What's Up - June 2018
What's Up for June? Jupiter and Venus at sunset, Mars, Saturn, and Vesta until dawn.
Hello and welcome. I'm Jane Houston Jones from NASA's Jet Propulsion Laboratory
in Pasadena, California.
I hope this month's evening weather will lure you outdoors for night sky viewing!
First up is Venus. It reaches its highest sunset altitude for the year this month and sets more than two hours after sunset.
You can't miss Jupiter, only a month after its opposition--when Earth was directly between Jupiter and the Sun. The best time to observe Jupiter through a telescope is 10:30 p.m. at the beginning of the month and as soon as it's dark by the end of the month. Just aim your binoculars at the bright planet for a view including the four Galilean moons. Or just enjoy Jupiter with your unaided eye!
Saturn is at opposition June 27th, when it and the Sun are on opposite sides of Earth. It rises at sunset and sets at sunrise. Great Saturn viewing will last several more months. The best views this month will be just after midnight. All year, the rings have been tilted wide open--almost 26 degrees wide this month--giving us a great view of Saturn's distinctive rings. The tilt offers us a view of the north polar region, so exquisitely imaged by the Cassini spacecraft.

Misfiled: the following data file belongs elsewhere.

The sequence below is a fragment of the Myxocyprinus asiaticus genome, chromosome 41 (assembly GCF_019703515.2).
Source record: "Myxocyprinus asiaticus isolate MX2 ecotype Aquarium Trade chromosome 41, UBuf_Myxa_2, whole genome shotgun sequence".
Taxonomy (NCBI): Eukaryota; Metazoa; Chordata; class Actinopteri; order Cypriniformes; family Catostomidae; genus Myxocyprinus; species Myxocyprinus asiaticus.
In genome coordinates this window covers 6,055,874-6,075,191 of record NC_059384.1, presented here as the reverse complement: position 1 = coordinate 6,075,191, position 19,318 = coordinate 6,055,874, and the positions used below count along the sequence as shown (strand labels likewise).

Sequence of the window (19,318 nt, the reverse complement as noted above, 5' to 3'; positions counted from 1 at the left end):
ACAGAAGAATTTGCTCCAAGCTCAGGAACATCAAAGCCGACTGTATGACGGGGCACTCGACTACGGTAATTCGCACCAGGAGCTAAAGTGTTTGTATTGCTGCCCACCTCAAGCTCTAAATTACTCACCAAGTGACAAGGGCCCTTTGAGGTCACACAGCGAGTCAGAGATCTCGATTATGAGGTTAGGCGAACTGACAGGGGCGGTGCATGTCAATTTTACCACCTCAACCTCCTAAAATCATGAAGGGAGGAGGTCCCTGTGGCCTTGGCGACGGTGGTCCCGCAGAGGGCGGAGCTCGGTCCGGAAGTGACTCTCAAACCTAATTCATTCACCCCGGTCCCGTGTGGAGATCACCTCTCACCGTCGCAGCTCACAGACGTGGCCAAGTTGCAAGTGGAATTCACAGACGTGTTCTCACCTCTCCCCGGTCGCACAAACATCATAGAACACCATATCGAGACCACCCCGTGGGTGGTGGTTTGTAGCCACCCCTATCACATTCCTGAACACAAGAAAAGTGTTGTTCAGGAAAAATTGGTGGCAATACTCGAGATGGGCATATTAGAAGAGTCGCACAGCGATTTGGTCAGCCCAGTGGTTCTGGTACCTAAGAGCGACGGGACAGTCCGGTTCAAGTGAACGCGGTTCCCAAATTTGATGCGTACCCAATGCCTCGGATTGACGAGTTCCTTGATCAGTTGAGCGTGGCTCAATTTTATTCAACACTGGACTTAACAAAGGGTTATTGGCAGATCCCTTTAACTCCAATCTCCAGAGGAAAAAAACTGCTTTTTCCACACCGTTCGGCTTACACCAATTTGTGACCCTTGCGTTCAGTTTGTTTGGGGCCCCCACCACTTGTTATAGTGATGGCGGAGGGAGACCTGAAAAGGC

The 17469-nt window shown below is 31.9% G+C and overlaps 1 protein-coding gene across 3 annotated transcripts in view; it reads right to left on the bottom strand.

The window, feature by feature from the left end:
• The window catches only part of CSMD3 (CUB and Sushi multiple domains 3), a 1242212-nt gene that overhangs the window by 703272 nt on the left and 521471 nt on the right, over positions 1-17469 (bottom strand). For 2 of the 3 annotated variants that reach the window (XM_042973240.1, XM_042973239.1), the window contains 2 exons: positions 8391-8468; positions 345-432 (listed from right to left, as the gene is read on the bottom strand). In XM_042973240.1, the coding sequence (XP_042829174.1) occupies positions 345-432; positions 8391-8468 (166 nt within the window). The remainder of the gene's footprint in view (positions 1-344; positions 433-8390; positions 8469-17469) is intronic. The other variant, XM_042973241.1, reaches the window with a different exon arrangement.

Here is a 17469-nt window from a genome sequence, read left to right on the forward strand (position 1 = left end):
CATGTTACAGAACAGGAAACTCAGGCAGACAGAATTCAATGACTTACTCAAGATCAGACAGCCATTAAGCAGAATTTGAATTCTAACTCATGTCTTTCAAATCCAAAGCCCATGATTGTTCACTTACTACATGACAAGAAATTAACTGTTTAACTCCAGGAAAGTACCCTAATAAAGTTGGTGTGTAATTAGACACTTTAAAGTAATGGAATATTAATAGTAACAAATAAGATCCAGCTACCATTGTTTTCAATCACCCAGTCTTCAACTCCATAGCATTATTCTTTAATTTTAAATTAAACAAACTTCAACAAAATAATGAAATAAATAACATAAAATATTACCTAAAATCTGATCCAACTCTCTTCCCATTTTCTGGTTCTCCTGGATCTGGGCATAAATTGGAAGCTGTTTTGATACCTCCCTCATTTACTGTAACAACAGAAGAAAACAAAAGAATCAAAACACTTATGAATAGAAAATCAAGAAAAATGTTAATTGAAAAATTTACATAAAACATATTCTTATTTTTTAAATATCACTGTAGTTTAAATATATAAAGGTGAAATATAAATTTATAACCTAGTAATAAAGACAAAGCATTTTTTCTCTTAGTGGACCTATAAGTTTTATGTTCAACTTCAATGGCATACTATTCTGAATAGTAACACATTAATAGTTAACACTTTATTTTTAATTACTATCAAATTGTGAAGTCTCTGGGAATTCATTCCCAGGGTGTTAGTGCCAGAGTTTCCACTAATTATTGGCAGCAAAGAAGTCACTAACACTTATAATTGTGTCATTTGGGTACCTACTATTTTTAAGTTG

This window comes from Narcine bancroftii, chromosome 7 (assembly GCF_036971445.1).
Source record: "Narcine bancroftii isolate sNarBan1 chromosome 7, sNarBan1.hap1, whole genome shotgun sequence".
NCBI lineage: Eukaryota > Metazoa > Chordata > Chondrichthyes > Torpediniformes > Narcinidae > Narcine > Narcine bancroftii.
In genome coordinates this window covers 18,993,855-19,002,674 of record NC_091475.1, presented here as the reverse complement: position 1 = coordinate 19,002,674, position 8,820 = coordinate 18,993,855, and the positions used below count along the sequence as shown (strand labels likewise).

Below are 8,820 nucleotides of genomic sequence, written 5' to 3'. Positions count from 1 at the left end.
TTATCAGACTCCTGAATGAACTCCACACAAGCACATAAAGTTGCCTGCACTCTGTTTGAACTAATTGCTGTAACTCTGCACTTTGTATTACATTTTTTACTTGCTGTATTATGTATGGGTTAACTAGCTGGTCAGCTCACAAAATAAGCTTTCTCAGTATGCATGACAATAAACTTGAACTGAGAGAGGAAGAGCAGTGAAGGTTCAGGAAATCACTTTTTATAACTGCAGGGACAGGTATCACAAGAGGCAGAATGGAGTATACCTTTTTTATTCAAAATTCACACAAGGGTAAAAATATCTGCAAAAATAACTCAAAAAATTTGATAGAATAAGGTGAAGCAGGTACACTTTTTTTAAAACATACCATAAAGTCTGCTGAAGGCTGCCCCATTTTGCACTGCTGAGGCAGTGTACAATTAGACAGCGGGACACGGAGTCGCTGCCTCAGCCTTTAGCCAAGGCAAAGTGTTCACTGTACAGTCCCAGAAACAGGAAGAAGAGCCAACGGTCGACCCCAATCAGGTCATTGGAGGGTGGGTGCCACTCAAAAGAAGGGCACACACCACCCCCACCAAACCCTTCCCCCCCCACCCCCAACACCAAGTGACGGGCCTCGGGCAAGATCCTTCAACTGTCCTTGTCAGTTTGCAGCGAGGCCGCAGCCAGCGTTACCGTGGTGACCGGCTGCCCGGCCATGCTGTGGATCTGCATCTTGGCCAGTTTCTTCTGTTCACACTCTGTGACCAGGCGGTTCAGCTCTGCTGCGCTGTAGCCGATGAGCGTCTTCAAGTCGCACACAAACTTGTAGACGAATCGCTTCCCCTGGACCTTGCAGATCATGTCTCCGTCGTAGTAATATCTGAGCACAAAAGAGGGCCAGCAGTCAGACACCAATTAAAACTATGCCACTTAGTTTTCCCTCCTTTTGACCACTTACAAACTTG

Near Saturn, the brightest asteroid--Vesta--is so bright that it can be seen with your unaided eye. It will be visible for several months. A detailed star chart will help you
pick out the asteroid from the stars. The summer Milky way provides a glittery backdrop.
Finally, Mars grows dramatically in brightness and size this month and is visible by
10:30 p.m. by month end. The best views are in the early morning hours. Earth's closest approach with Mars is only a month away. It's the closest Mars has been to us since 2003.
You can catch up on solar system missions and all of NASA's missions at:
That's all for this month. I'm Jane Houston Jones.